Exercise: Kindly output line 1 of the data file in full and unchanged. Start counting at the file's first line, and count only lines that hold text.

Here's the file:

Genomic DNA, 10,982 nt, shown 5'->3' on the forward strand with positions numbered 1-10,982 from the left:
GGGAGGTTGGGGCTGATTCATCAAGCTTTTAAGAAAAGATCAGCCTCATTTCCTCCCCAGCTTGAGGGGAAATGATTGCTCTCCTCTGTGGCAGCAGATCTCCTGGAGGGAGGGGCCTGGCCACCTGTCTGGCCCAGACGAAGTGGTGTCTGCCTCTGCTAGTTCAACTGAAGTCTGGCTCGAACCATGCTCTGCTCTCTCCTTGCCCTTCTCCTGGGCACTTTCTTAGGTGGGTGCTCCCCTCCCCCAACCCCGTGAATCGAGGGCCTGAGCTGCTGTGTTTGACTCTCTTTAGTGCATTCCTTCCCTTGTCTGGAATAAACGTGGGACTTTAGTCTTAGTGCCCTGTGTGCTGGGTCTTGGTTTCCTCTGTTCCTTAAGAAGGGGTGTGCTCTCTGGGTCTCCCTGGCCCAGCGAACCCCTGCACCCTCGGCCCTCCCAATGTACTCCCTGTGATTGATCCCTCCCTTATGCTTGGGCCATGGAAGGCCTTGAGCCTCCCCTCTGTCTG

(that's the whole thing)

Genomic DNA, 10,982 nt, shown 5'->3' on the forward strand with positions numbered 1-10,982 from the left: